"Il met un chapeau."

Translation:He is putting on a hat.

January 29, 2013

24 Comments


https://www.duolingo.com/1429jhf

Is there a liasion between "met ^un chapeau" should we pronounce the T?

March 7, 2014

https://www.duolingo.com/DianaM

No. Liaison following a verb is forbidden.

http://www.lepointdufle.net/ressources_fle/liaisons_obligatoires_liaisons_interdites.htm#.U-aCbvk7tJl

Exception: liaison does happen after "est" and "ont"

August 9, 2014

https://www.duolingo.com/tsiggillino
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Doesn't one pronounce the 't' in "ont" anyway?

August 24, 2015

https://www.duolingo.com/Jackjon

No.

August 24, 2015

https://www.duolingo.com/tsiggillino
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Wow, I checked with the way google translate pronounces it and you're right. Perhaps my french teacher's been wrong the whole time or she never noticed my pronunciation mistake. Thanks.

August 25, 2015

https://www.duolingo.com/TexasAMC

Is there a standard reason why the -t sound is not added to the front of un? Il meh tun chapeau?

November 3, 2013

https://www.duolingo.com/DianaM

Liaison following a verb is forbidden.

http://www.lepointdufle.net/ressources_fle/liaisons_obligatoires_liaisons_interdites.htm#.U-aCbvk7tJl

Exception: liaison does happen after "est" and "ont"

August 9, 2014

https://www.duolingo.com/JoseQu

so Don means also put on / wear in English... I didn't know that

January 12, 2014

https://www.duolingo.com/DianaM

Very old-fashioned.

August 9, 2014

https://www.duolingo.com/1429jhf

Can I say " il pose un chapeau"??

March 7, 2014

https://www.duolingo.com/Markle0
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http://french.about.com/od/vocabulary/g/poser.htm It seems to be a different sense of 'put'. To ask a question, or to put (something) down.

March 30, 2014

https://www.duolingo.com/flint72
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Why not simply "he puts a hat", for example on the table, rack etc. 'metre' is used for 'put' in this sense I believe.

August 12, 2014

https://www.duolingo.com/n6zs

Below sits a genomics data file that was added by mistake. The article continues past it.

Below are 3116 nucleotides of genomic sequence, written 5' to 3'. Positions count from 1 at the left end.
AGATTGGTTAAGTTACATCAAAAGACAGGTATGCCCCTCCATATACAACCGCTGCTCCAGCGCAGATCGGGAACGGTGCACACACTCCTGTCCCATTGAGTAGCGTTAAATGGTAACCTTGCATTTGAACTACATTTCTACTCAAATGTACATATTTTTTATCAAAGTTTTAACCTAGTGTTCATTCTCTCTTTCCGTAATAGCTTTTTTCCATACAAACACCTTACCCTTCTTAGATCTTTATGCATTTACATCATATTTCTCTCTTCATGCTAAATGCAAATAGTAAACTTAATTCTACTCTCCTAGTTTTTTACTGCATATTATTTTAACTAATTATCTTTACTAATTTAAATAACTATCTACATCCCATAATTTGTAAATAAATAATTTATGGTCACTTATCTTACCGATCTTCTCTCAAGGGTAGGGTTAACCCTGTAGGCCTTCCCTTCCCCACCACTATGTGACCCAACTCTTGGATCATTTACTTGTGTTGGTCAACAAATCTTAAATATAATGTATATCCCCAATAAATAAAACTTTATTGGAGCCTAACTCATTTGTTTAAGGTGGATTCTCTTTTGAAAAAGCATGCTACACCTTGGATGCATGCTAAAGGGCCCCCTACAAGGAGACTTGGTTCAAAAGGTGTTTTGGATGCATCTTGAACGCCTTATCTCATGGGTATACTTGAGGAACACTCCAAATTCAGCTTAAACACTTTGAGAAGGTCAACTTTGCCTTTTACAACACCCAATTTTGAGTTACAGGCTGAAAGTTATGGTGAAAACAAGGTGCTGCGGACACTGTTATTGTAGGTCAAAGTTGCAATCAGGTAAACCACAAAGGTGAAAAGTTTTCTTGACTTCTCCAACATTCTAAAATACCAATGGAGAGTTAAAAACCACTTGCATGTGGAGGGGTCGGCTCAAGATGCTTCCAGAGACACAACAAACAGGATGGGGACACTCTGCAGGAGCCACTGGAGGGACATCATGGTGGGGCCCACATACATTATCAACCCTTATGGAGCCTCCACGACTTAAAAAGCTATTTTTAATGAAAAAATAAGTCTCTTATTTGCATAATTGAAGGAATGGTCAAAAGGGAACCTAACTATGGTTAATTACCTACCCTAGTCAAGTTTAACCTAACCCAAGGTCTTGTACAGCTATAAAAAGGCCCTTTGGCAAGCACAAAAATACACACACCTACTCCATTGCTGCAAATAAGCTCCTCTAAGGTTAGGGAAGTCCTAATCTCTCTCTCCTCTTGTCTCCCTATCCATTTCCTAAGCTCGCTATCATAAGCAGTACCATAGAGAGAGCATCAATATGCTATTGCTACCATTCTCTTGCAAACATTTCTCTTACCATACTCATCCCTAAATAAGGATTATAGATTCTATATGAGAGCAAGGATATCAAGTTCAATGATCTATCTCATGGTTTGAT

Mod
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When "mettre" is used in the context of clothing, it means that the person is "putting it on". It can also mean "wear" but only in the sense of "putting it on". Once you have put it on, "mettre" no longer applies, and you would say "porter" for "wear", i.e., il met un chapeau = he is putting on a hat; il porte un chapeau = he is wearing a hat. English would not say "he puts a hat" because it requires that you say where he put it. Il pose le chapeau = he puts the hat down (or) he puts down the hat.

March 21, 2016

https://www.duolingo.com/Jackjon

Excellent n6zs. Thank you.

March 21, 2016

https://www.duolingo.com/cdaber
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Ok, so I wrote:"He is wearing a cap" and duolingo maked me wrong stating that the correct translation is :"He is wearing a hat". This in spite of "cap" being a perfectly acceptable translation for "chapeau".... go figure. Also, regarding the word "don"... I recall the prerecorded safety announcements on aircraft containing the phrase " don your life jacket" on Qantas international flights.. :-)

March 13, 2015

https://www.duolingo.com/Jackjon

Hat=Chapeau and Cap=Casquette (generally) Even in English Hat and Cap have differing purposes and interpretations.

March 14, 2015

https://www.duolingo.com/cdaber
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A aah... yes casquette... of course.... but why does duolingo have "cap" as a suggested translation for chapeau? Strange.

March 14, 2015

https://www.duolingo.com/Jackjon

Oh dear, to be honest, even though Northernguy has explained this to me, I still don't know. It is something to do with preparing(?) us for later tasks and different contexts. Also, that it brings us here to the forum and our more knowledgeable colleagues can explain. Well my friend, fat lot of use this explanation has been wasn't it? I've been over a year here and your query pops up constantly. Additionally, "Cap" in UK is very rarely used without an adjective to describe which type it is whilst "Hat" is very rarely used with a descriptive. Cdaber, I treat the hover hints with the same respect I treat wild lions! I use a dictionary and larousse alongside the lessons and leave the "lions" either safely caged or away in the wilderness of another country.

March 14, 2015

https://www.duolingo.com/n6zs
Mod
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If you're wonder why the suggested answer is in present continuous (is putting on), don't panic. French present tense may be translated as "I put on", "I am putting on", or "I do put on". If you feel the need to emphasize the fact that the action is taking place in this very moment, you can say "Il est en train de mettre un chapeau" Literallly, He is (in the process of) putting on a hat). But English can work either way without so much as a by your leave.

June 5, 2015

https://www.duolingo.com/BeatrixDucz
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Hi, take cannot be used in this sentence?

September 10, 2015

https://www.duolingo.com/Jackjon

No. To take=Prendre. To Put (on)=Mettre.

September 10, 2015

https://www.duolingo.com/DianaM

I believe the only context in which "mettre" could be translated as "take" would be in the sense of taking or spending time. My dictionary gives this example: "Il met trois heures pour venir de Paris." "It takes him three hours to get here from Paris."

September 11, 2015

https://www.duolingo.com/mufc63

cant you do 'he put on his hat'

March 1, 2016

https://www.duolingo.com/Jackjon

Nope Mufc63. His Hat=Son Chapeau and it is not in the task sentence, is it?

March 1, 2016
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